Looking at rings, a common practice among couples thinking about marriage, could now simply involve looking at two sets of rings for folks who don't want to give up the traditional proposal. But for women who do want to propose on a Leap Year or any damn day they please, this is a simple way to follow some version of tradition if desired.
I don't know about you, but I don't make a move toward wacky new trends until I see at least one famous person forging the path. Does this help: Jennifer Hudson gave her dude an engagement ring. Michael Buble wore one when engaged to his Latin fiancée, saying it was tradition. (This Daily Mail piece explains that in South America, both people wear an engagement ring on the right hand and then switch it over to the left post-ceremony, like the graduation cap tassle move of marriage.)
Natch, same-sex marriages are probably the real driver for man-style rings:
Recall the recent season finale of Glee, when heartthrob Blaine buys a ring to propose to his longtime boyfriend, Kurt. This fall, the season premiere of the Emmy-winning comedy Modern Family featured a long-time-coming proposal for Cam and Mitch following the historic Defense of Marriage Act (DOMA) and Proposition 8 rulings. The newfound desire to make these commitments known to the world has influenced the industry. In Chicago alone, about half a dozen jewelry stores cater specifically to same-sex couples.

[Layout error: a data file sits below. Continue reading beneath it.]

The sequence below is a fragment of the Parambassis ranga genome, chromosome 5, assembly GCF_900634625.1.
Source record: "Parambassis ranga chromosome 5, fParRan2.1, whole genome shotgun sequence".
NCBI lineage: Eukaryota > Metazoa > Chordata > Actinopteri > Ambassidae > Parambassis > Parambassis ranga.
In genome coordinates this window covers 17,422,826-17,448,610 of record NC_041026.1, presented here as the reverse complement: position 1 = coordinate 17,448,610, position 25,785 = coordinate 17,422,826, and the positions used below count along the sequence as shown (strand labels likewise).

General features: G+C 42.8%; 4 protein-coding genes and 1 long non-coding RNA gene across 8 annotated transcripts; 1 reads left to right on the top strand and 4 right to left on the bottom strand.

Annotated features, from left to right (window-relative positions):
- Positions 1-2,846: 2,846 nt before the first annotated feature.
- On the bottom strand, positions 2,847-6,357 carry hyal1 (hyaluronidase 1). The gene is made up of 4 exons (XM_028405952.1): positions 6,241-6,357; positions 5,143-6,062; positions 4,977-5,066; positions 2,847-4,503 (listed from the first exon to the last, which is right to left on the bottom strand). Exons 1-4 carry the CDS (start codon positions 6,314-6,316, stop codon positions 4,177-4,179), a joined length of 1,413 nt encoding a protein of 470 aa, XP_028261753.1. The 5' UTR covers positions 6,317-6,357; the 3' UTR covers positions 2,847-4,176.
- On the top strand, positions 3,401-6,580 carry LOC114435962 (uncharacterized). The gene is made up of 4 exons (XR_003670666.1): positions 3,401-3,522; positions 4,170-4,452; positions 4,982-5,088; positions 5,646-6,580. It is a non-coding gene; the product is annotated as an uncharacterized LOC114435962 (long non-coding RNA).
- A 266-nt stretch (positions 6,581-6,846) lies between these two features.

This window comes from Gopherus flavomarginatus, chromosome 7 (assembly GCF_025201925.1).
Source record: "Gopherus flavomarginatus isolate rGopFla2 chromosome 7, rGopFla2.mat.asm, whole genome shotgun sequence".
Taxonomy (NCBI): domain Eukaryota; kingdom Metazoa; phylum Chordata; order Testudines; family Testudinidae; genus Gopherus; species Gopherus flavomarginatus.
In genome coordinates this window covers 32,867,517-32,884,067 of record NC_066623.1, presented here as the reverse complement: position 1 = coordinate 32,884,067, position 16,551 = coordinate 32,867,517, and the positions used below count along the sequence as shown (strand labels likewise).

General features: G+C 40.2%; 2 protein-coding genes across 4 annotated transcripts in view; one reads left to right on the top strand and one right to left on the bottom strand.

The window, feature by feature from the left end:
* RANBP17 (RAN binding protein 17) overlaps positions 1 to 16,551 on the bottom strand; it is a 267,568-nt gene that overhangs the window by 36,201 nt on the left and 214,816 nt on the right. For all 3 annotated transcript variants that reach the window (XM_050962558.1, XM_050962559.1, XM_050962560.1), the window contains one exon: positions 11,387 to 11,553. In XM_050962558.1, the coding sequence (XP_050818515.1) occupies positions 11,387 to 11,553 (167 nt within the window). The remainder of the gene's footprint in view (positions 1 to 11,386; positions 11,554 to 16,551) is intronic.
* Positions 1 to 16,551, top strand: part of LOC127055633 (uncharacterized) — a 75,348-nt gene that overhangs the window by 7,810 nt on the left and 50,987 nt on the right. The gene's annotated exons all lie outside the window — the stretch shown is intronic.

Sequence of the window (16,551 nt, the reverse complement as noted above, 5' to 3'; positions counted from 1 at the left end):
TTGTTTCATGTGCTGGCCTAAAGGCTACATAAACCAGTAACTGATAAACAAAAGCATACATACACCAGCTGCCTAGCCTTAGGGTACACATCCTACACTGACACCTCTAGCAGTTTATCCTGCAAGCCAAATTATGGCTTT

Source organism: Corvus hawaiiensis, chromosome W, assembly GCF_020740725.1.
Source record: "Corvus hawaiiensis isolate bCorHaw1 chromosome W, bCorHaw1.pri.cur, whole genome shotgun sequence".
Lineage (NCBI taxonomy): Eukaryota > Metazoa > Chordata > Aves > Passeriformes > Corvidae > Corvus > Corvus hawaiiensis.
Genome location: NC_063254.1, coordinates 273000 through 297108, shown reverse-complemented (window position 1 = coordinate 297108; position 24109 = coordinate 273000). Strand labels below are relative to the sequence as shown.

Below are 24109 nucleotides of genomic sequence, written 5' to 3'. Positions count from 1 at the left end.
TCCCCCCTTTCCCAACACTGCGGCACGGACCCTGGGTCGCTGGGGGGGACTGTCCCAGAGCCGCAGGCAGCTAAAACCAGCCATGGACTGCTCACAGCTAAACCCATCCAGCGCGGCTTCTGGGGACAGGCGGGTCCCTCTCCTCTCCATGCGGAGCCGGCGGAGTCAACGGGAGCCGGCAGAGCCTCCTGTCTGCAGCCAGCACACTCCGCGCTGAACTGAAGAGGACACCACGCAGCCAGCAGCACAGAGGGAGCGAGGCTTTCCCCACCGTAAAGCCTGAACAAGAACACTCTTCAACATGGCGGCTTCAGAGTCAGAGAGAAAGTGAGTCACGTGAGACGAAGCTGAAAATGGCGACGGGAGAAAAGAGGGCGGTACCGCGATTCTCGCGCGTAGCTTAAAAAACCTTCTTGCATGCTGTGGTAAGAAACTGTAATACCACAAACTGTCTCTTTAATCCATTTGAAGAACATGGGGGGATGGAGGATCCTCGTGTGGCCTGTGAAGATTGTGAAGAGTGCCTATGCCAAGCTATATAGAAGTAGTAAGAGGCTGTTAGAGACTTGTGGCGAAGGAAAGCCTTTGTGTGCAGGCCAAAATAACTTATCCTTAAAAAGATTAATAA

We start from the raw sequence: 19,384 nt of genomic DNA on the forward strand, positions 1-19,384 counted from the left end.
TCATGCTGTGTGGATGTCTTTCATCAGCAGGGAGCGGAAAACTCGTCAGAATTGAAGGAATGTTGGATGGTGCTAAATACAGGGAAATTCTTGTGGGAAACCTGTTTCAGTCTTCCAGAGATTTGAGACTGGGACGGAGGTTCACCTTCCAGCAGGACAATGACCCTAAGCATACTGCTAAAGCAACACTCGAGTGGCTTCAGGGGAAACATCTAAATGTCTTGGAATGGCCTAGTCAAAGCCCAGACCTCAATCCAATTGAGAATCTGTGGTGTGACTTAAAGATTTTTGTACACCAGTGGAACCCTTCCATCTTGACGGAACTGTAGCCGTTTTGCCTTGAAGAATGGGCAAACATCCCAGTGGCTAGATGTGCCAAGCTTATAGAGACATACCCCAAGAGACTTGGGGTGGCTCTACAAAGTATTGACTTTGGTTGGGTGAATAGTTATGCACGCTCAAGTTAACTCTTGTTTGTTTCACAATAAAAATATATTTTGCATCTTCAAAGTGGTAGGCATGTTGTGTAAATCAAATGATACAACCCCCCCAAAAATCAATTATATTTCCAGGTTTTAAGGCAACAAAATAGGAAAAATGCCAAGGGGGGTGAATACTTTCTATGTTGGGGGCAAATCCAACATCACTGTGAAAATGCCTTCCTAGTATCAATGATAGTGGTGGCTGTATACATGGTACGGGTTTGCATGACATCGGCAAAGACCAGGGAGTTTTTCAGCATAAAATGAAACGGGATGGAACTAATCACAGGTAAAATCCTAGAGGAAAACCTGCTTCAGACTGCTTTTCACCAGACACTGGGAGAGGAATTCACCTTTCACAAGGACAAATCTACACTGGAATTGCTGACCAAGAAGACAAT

Slowly but surely. Zabell cites research indicating that some 67 percent of men are "open" to wearing an engagement ring:
But because mangagement rings aren't a cultural staple, women are not prompted to buy them. "It's not pushed enough," says Severine Ferrari, the editor-in-chief of Engagement 101 magazine. "Big changes have to come from individual people. If they don't find the product in front of them, it's not going to happen. People need to see things to buy them."
Yes, often progress is just a clever ad campaign that may or may not reflect real actual change, like Lucky Strike cigarettes as "torches of freedom" for women, or any number of modern campaigns that attempt to capitalize on a feeling of insecurity/empowerment but really just get you to part with your money while the sexist infrastructure still turns. But both can be true: We can witness real progress and also see the capitalist machine scramble to encourage spending alongside it. Even within a flawed system, we can see that representation matters, that positive depictions still have an effect on how we see ourselves and others.
Of course, we could disrupt the entire wedding industry and stop wearing engagement rings or wedding rings altogether — I don't wear a ring, am not a jewelry person, and am more than capable of indicating my off the market status without employing precious metals. But most people prefer traditions, and they are well within their rights to do so. So if men and women spend a little more money to show equal public commitment, it can still move the needle (and technically, no one has to spend more money to do this — tungsten carbide, anyone? Vintage rings? Costume jewelry? Diamond Candles?). Besides, if two people are going to lock it in and they really mean it, men and women should never be afraid to truly give each other the finger.